Jake Locker is back. And so is the buzz on Montlake.
When Locker unexpectedly put off the NFL for one more year, it immediately gave second-year head coach Steve Sarkisian a chance to throw the rebuilding plan into overdrive. By going 5-7, Washington made a five-game improvement from the prior year. However, the presence of Locker, a likely high first round draft choice next April, puts the Huskies in their most promising position in years. After six consecutive losing seasons, there’s finally some momentum and expectations for a postseason game.
Sarkisian and his staff did a terrific job in Year 1, gradually changing a culture that had become toxic over time. On the field, U-Dub was as competitive as it had been in a long while, shocking USC, finishing strong, and winding up just a game out of fifth place in the Pac-10. No, it wasn’t shades of Purple Reign, but it did halt the cycle of losing that was perpetuated under Tyrone Willingham and Keith Gilbertson. Now, it’s time to build on the growth spurt.
Although Washington still has holes, most notably along the lines and in the secondary, the offense has a chance to mask some of those warts. Not only is Locker back, but so are last season’s top four rushers, top seven receivers, and four-fifths of the starting O-line. While the Huskies are going to allow points, they now have the weapons to survive in shootouts with absolutely anyone in the conference.
It may only be the second year for Sarkisian & Co., but it’s a pivotal one in Seattle. A player of Locker’s caliber only comes around so often, meaning the Huskies must capitalize while he’s still on campus. After enduring a lot of pain and plenty of changes, Washington is on the verge of finally turning the corner and starting this decade with a whole lot more promise and potential.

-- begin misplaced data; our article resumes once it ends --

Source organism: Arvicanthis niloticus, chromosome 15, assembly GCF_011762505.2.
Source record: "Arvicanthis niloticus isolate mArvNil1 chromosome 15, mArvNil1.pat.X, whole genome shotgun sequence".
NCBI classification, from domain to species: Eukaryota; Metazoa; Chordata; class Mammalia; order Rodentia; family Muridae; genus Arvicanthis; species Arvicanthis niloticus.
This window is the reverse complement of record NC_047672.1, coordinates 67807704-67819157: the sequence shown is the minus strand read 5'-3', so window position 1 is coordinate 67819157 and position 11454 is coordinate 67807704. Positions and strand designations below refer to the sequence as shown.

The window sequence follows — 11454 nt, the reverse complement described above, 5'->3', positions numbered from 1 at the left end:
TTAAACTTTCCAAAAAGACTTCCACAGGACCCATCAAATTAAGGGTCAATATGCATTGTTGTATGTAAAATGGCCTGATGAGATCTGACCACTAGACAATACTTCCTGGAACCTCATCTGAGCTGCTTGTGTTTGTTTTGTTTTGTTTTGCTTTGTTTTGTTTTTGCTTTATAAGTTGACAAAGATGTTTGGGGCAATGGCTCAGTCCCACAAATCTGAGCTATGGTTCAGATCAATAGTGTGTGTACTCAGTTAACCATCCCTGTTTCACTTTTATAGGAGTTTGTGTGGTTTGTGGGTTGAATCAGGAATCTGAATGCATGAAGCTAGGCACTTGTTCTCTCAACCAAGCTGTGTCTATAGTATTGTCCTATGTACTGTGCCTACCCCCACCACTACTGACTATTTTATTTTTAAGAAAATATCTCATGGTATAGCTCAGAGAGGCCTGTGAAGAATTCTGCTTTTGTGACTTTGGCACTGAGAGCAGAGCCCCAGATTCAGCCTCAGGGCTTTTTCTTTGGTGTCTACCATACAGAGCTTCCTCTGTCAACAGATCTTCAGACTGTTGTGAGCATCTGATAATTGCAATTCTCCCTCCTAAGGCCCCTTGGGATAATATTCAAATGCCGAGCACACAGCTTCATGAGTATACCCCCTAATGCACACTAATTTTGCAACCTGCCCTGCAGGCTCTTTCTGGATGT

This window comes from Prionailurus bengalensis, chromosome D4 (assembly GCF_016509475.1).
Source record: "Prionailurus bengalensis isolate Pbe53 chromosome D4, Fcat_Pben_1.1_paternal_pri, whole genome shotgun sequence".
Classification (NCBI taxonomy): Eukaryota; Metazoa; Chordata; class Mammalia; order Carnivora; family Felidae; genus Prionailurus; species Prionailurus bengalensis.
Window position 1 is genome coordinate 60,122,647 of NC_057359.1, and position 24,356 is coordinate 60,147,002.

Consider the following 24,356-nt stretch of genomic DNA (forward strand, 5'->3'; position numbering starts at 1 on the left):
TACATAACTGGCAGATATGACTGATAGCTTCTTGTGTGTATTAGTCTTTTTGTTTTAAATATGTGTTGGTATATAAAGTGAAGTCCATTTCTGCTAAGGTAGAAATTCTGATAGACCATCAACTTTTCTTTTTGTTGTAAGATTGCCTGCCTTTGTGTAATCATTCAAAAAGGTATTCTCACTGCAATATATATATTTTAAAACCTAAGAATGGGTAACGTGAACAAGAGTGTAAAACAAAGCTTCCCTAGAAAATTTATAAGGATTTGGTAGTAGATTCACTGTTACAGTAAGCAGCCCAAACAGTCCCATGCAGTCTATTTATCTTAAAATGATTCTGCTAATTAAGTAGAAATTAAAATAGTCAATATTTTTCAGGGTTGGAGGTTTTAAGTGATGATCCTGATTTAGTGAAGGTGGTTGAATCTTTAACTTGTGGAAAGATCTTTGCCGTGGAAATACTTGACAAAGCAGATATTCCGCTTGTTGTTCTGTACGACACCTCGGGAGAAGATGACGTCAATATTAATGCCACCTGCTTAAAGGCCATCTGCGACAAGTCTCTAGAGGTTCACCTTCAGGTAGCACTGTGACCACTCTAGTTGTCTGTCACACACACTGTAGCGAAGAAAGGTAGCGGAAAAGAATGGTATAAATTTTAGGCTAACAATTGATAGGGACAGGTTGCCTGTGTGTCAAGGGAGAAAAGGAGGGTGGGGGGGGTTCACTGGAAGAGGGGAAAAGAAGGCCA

What to watch for on offense: The shell game known as the offensive line. The left tackle was last year’s right guard. The left guard was last year’s center. The new center started games at left tackle. The new right guard was a backup center in 2009. The staff has done a lot of shifting of personnel in the offseason, hoping to get the right combination and the best talent on the field. Will it work? It better because poor play from the offensive line is about the only thing that’s going to slow down the Washington attack in 2010.
What to watch for on defense: The ends. With the graduation of leading sacker Daniel Te’o-Nesheim, the Huskies are in dire need of pass rushers, who can take some heat off a suspect secondary. As if the situation wasn’t desperate enough already, Everrette Thompson suffered an Achilles injury, Kalani Aldrich is coming back from a knee injury, and Andru Pulu has been dismissed. The Huskies are flirting with the idea of moving DT Cameron Elisara outside and banking on unproven sophomore Talia Crichton, indications of the state of things at defensive end.
The team will be far better if… the secondary decides to show up this season. It’s the one area where Washington is capable of making the greatest improvement in 2010. In seven losses a year ago, the Huskies allowed 13 touchdown passes and picked off just three. While the offense was improving, much of the gains wound up being squandered by the defense. Further progress is needed here, or else the program will wind up being forced to score 35 just to get a W.